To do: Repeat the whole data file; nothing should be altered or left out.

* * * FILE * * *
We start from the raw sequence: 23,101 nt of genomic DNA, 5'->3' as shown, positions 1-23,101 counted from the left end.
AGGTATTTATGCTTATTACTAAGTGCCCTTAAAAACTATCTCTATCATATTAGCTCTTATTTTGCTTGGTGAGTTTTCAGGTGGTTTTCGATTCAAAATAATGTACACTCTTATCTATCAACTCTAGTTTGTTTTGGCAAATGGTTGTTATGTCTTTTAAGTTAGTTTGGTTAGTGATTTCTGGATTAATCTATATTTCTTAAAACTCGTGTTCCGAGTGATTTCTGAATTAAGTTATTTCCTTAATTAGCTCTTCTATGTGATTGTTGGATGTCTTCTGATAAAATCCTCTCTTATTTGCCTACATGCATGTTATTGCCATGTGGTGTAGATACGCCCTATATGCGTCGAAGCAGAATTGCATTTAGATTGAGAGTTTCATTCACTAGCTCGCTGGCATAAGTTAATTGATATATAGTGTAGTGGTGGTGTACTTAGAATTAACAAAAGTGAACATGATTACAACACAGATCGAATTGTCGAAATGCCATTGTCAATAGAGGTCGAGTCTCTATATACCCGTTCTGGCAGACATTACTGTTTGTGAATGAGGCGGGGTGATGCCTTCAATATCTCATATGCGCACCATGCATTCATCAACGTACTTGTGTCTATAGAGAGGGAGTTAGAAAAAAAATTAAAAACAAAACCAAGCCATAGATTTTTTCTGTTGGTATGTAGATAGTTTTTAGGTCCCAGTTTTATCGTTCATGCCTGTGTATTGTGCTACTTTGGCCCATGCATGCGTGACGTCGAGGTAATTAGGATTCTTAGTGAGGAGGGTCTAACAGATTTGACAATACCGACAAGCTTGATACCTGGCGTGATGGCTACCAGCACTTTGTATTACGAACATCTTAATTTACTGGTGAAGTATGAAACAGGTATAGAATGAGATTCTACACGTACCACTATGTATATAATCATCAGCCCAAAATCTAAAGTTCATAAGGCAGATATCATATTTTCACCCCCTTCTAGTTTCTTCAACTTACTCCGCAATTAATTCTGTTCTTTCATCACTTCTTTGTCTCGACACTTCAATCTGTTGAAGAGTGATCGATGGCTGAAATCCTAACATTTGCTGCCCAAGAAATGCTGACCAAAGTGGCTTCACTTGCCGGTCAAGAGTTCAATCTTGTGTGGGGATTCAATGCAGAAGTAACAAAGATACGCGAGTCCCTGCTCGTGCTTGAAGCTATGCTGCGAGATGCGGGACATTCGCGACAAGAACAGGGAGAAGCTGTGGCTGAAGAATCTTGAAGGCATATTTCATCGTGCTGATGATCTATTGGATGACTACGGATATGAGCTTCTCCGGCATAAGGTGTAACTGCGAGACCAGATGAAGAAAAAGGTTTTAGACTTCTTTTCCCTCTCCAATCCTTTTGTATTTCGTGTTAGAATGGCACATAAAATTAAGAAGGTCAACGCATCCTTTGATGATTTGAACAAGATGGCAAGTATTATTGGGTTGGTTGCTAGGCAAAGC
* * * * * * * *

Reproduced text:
We start from the raw sequence: 23,101 nt of genomic DNA, 5'->3' as shown, positions 1-23,101 counted from the left end.
AGGTATTTATGCTTATTACTAAGTGCCCTTAAAAACTATCTCTATCATATTAGCTCTTATTTTGCTTGGTGAGTTTTCAGGTGGTTTTCGATTCAAAATAATGTACACTCTTATCTATCAACTCTAGTTTGTTTTGGCAAATGGTTGTTATGTCTTTTAAGTTAGTTTGGTTAGTGATTTCTGGATTAATCTATATTTCTTAAAACTCGTGTTCCGAGTGATTTCTGAATTAAGTTATTTCCTTAATTAGCTCTTCTATGTGATTGTTGGATGTCTTCTGATAAAATCCTCTCTTATTTGCCTACATGCATGTTATTGCCATGTGGTGTAGATACGCCCTATATGCGTCGAAGCAGAATTGCATTTAGATTGAGAGTTTCATTCACTAGCTCGCTGGCATAAGTTAATTGATATATAGTGTAGTGGTGGTGTACTTAGAATTAACAAAAGTGAACATGATTACAACACAGATCGAATTGTCGAAATGCCATTGTCAATAGAGGTCGAGTCTCTATATACCCGTTCTGGCAGACATTACTGTTTGTGAATGAGGCGGGGTGATGCCTTCAATATCTCATATGCGCACCATGCATTCATCAACGTACTTGTGTCTATAGAGAGGGAGTTAGAAAAAAAATTAAAAACAAAACCAAGCCATAGATTTTTTCTGTTGGTATGTAGATAGTTTTTAGGTCCCAGTTTTATCGTTCATGCCTGTGTATTGTGCTACTTTGGCCCATGCATGCGTGACGTCGAGGTAATTAGGATTCTTAGTGAGGAGGGTCTAACAGATTTGACAATACCGACAAGCTTGATACCTGGCGTGATGGCTACCAGCACTTTGTATTACGAACATCTTAATTTACTGGTGAAGTATGAAACAGGTATAGAATGAGATTCTACACGTACCACTATGTATATAATCATCAGCCCAAAATCTAAAGTTCATAAGGCAGATATCATATTTTCACCCCCTTCTAGTTTCTTCAACTTACTCCGCAATTAATTCTGTTCTTTCATCACTTCTTTGTCTCGACACTTCAATCTGTTGAAGAGTGATCGATGGCTGAAATCCTAACATTTGCTGCCCAAGAAATGCTGACCAAAGTGGCTTCACTTGCCGGTCAAGAGTTCAATCTTGTGTGGGGATTCAATGCAGAAGTAACAAAGATACGCGAGTCCCTGCTCGTGCTTGAAGCTATGCTGCGAGATGCGGGACATTCGCGACAAGAACAGGGAGAAGCTGTGGCTGAAGAATCTTGAAGGCATATTTCATCGTGCTGATGATCTATTGGATGACTACGGATATGAGCTTCTCCGGCATAAGGTGTAACTGCGAGACCAGATGAAGAAAAAGGTTTTAGACTTCTTTTCCCTCTCCAATCCTTTTGTATTTCGTGTTAGAATGGCACATAAAATTAAGAAGGTCAACGCATCCTTTGATGATTTGAACAAGATGGCAAGTATTATTGGGTTGGTTGCTAGGCAAAGC